Can We Drive Away Congestion?
by Vivikka Molldrem

When I moved to Edgewater, the road to Annapolis crossed the South River at a two-lane drawbridge. When the new South River Bridge was built, I expected an end to annoying delays.

The bridge made it so much easier to get from South County to Annapolis that homes and shopping centers sprang up everywhere. New lanes and stoplights had to be added. The result is that it takes me as long to get to town as it ever did.

My experience is not exceptional. Though the usual response to congestion is to widen roads or create bypasses, evidence is mounting that this doesn't work. One of the best analyses, a nationwide study by the Texas Transportation Institute, concludes that highway construction had no impact on reducing traffic congestion in major urban areas in the past 15 years.

What happens is that new roads encourage more automobile trips. Take the South River Bridge. Built to relieve traffic, it spurred development of the area, bringing in more cars until traffic slowed down again. A study of 30 California counties found that it takes about five years from the time of new lane construction for congestion to reach its previous levels.

Despite the traffic, we're clocking more miles every year. The Maryland Department of Transportation estimates that from 1970 to 1995, the average vehicle miles traveled per year grew by 70 percent. Marylanders drive on average 8,900 miles annually, and we'll add another 900 miles by 2020.

We pay a high price for automobile dependence. First, there's the tax burden. Maryland will spend over $2.8 billion for highway projects from 1998 to 2003. That doesn't count the cost in new schools, police and other services needed to accommodate the development that accompanies new roads.

Second, the environment suffers. Besides additional auto emissions, development along highways paves over green spaces, leaving less natural filter for polluted runoff that flows into the Chesapeake Bay watershed.

Third, lack of alternatives forces people to buy cars who really can't afford them. People who can't drive - poor, elderly, disabled - have less access to jobs and services.

Clearly, what we spend in car payments, insurance, gas and maintenance doesn't reflect the true costs of driving. But people will depend on cars as long as they are inexpensive and convenient compared to other choices. Why would you wait for a bus when you can park free at the mall?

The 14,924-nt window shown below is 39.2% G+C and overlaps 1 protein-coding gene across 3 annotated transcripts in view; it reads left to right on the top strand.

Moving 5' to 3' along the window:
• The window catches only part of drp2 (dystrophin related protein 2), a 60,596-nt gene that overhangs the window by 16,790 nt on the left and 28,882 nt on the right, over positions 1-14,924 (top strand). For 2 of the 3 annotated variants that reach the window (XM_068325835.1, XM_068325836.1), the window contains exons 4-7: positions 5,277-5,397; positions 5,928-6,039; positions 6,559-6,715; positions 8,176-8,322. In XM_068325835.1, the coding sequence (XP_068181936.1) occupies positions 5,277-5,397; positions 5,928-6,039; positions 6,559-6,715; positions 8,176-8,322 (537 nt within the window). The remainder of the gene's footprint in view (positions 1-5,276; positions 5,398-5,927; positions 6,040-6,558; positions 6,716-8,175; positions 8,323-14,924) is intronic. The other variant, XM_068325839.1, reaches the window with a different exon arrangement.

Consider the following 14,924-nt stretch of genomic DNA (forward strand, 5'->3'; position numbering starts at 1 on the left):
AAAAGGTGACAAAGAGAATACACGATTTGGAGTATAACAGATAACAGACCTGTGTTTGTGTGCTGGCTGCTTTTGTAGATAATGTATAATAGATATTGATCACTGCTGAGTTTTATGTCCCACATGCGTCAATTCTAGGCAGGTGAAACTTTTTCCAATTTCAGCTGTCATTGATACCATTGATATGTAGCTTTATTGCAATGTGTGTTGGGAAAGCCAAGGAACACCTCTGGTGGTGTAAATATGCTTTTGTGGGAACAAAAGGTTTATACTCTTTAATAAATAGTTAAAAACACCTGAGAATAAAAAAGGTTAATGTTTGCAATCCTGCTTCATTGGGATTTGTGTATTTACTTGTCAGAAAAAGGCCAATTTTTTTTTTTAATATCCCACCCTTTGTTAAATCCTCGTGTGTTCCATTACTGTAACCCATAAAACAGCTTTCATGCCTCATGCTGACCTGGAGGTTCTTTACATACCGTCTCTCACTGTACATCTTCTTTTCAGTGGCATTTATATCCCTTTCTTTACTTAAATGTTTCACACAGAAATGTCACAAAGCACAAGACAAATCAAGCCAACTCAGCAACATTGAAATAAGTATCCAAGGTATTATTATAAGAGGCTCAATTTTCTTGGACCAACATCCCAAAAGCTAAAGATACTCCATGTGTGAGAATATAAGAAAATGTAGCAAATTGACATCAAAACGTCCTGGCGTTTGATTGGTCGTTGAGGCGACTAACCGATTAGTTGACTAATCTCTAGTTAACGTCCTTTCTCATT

Maryland's Smart Growth program to direct development to already urbanized areas can help in the long term. High-density development should make carpooling and mass transit more convenient and economical. Demand for road investments in outlying areas that can't be developed will decrease. But short-term steps are also needed to alter people's driving habits by adjusting the costs and convenience of driving and its alternatives.

One simple step is to make mass transit more attractive by subsidizing it. A good example is the Commuter Choice Tax Credit, a program endorsed by the Maryland General Assembly this year, which gives employers tax relief for 50 percent of their costs in providing commuter subsidies to employees. This is good, but not good enough. We also need measures that raise the cost of driving to more fully reflect its cost. Such measures are technically easy but politically difficult to implement.

For example, greater use of tolling is possible with technologies like the "smart card," which removes the tollbooth bottleneck. The beauty of tolling is that you can see how much the convenience costs and, if you don't wish to pay, you choose another route. Higher tolls can be charged at rush hour. Solo drivers can use HOV lanes - for a price. Net revenues can then finance congestion-relieving investments like improving public transit.

Increasing the price of gas is another alternative. With gas at its lowest price in years, demand has increased for sport utility vehicles that eat gas. Gas taxes are very unpopular, but they encourage people both to drive less and to use fuel-efficient cars. A variation is "pay-as-you-go" insurance, where your insurance payment is charged at the tank, by the gallon. Those who drive most pay most. Other ideas include charging for parking at all parking areas, encouraging telecommuting and instituting 10-hour, four-day workweeks.

The point is that to reduce congestion, we have to drive less. Initiatives that more accurately price driving and offer attractive transit alternatives will in the long term improve the quality of life for everyone.

Vivikka Molldrem, of Mayo, has 20 years experience in designing and evaluating economic development programs.

| Issue 14 |

Volume VII Number 14
April 8-14, 1999
New Bay Times

| Homepage |
| Back to Archives |